The New York State Assembly and Senate have unanimously passed an agricultural bill to establish a statewide vegetation standard for solar arrays and provide benefits to numerous stakeholders. The Pollinator-Friendly Solar Act, A08083A/S06339A, was sponsored by Senator Patty Ritchie (R-Oswegatchie) and Assemblyman Bill Magee (D-Nelson).
The legislation establishes a clear path forward for the ground under and around a growing number of solar arrays to be with planted low-growing flowering plants and native grasses—instead of traditional turf grass or gravel—that provide urgently needed habitat for pollinators and birds. Pollinator-friendly landscapes are more resilient to intense downpours and severe droughts and stack multiple functions, providing benefits to pollinators while also adding organic matter and breaking up compacted agricultural soils.
A recent peer-reviewed study, “Examining the Potential for Agricultural Benefits from Pollinator Habitat at Solar Facilities in the United States,” published in Environmental Science & Technology, identified more than 6,400 acres of pollinator-dependent crops close to 166 megawatts of solar arrays throughout New York state.
A 2018 priority bill for the New York League of Conservation Voters, the bill follows similar legislation passed in Minnesota, Maryland, Vermont, and Illinois with coordination from the Center for Pollinators and Energy, a national catalyst, and clearinghouse for state-based initiatives and best practices, located at Minnesota-based Fresh Energy. Spurred by their groundbreaking 2014 Birds and Climate Change report, the National Audubon Society became a catalyzing partner for the state-level push around solar sanctuaries with Fresh Energy in 2016. Audubon continues to partner with Fresh Energy and others around the country to protect birds and the places they need, today and tomorrow.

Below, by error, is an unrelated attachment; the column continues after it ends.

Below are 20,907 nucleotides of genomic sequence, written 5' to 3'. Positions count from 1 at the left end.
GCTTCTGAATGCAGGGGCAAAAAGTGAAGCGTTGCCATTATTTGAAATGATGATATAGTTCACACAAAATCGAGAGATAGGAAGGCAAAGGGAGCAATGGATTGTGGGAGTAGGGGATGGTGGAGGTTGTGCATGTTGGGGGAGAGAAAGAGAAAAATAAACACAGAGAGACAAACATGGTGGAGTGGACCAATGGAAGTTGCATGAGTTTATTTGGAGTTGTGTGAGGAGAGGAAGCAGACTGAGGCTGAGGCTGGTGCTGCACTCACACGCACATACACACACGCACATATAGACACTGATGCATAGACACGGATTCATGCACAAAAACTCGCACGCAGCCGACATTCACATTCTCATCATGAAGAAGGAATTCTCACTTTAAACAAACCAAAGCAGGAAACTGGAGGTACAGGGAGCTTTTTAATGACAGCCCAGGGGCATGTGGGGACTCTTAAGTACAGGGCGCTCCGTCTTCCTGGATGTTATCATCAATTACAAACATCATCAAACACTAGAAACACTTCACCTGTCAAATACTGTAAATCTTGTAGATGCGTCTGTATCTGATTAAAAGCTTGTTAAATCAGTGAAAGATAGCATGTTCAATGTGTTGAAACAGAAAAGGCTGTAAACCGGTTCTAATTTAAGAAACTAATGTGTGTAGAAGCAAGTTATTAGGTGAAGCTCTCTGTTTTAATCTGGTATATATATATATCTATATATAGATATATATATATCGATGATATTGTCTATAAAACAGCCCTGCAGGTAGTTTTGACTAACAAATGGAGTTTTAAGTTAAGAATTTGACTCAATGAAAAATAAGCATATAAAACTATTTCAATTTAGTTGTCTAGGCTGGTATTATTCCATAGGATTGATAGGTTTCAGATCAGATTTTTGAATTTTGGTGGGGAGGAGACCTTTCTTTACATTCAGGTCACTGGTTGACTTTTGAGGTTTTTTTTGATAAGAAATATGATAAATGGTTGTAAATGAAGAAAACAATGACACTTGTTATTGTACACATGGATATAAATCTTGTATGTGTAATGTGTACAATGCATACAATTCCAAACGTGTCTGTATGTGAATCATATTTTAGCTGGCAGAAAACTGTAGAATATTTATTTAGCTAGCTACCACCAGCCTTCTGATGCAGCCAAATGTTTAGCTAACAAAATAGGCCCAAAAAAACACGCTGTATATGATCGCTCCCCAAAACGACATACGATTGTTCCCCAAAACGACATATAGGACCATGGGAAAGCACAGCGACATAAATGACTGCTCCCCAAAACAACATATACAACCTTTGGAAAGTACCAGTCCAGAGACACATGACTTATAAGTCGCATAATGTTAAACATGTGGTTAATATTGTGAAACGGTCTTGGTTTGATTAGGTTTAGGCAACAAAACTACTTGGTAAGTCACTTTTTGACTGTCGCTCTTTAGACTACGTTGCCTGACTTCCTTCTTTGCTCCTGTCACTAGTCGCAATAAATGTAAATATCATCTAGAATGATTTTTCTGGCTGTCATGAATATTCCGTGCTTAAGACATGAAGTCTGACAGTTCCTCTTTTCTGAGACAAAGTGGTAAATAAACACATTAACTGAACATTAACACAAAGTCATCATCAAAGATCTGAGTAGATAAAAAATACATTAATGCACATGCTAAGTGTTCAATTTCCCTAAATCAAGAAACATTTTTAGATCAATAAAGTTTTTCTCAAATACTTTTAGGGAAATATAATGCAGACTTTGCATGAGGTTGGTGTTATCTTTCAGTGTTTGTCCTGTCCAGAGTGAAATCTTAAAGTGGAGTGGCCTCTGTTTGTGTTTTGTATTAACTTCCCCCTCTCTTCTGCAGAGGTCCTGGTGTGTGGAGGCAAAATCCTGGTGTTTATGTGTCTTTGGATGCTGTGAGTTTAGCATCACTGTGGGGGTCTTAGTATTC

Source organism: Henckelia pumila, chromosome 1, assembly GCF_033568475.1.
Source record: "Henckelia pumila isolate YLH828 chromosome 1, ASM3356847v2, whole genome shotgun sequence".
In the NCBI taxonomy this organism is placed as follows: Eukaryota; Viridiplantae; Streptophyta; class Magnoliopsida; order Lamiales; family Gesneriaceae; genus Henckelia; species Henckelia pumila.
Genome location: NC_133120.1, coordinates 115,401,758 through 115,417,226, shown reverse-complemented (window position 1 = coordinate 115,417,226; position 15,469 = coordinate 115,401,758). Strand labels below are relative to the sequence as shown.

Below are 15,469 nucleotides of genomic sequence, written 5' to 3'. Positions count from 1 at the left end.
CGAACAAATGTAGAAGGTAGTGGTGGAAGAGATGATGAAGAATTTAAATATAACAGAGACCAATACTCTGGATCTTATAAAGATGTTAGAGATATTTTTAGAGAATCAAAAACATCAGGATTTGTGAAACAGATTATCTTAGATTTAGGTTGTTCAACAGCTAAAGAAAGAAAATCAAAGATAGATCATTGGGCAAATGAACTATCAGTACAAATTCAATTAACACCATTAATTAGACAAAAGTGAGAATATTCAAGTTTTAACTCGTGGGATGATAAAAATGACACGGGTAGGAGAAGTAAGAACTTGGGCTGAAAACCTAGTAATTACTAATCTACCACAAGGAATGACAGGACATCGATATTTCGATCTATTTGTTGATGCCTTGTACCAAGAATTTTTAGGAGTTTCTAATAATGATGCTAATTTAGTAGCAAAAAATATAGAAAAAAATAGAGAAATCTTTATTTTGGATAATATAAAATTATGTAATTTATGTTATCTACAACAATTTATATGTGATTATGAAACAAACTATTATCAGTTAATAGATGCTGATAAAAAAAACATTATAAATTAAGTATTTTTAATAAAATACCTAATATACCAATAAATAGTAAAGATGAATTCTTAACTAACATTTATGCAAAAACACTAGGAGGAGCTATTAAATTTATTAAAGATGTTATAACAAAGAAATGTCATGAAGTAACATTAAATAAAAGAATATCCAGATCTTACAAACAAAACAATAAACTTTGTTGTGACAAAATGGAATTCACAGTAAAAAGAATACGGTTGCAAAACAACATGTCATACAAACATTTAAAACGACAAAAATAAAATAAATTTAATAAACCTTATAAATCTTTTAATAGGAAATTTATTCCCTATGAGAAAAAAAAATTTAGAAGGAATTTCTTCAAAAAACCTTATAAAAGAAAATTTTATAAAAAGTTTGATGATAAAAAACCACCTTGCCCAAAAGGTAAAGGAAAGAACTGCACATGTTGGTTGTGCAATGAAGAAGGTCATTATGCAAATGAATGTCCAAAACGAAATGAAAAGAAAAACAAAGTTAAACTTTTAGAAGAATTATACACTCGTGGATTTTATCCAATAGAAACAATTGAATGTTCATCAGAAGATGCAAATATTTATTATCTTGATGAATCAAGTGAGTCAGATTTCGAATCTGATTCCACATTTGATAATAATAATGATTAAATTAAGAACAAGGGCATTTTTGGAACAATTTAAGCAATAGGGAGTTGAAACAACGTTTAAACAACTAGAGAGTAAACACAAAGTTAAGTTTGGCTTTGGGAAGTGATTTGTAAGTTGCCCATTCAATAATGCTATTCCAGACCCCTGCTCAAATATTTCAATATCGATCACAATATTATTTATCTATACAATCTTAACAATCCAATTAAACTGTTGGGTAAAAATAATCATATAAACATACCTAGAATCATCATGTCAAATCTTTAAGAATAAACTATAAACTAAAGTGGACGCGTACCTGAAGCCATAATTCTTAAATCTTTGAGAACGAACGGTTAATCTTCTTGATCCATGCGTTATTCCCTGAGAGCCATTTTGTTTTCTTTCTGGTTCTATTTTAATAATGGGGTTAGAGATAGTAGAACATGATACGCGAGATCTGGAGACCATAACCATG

Marcia Bystryn, President of the New York League of Conservation Voters, said, “We are delighted that our New York State Legislature has passed these companion bills. As pollinator species decline while solar energy projects increase across our state, it is common sense to create standards for solar developers that will protect our farms. An increase in the number of pollinator-friendly solar arrays would benefit pollinators and agriculture, make solar sites more aesthetically pleasing, and help New York develop its renewable energy resources.”
Rob Davis, Director of the Center for Pollinators in Energy, said “Agricultural leaders nationwide are urgently searching for land locations and resources that can help establish and maintain acres of pollinator-friendly landscapes. For honey bees as well as native pollinators, the plants under and around solar arrays can provide both healthy forage and safe refuge, all paid for with private-sector capital.”
“Bees and other pollinators are critical to the health and future of agriculture and food production. Solar projects are often located in rural areas, which allows for the encouragement of pollinator-friendly plantings that will support nearby farms and make farmland more productive,” Senate Agriculture Committee Chair State Senator Patty Ritchie said. “I am pleased to have sponsored this bill that supports our hardworking farmers and rural economies, and I hope the Governor wastes no time signing it into law.”
“New York State is home to breathtaking wildlife and top-notch plants and produce, and natural pollinators play a critical role making that a reality,” State Assemblyman William Magee said. “The declining number of pollinators across the state poses a tremendous threat to farmers’ ability to grow and sell their crops, hurting agricultural businesses and causing a ripple effect on our economy.”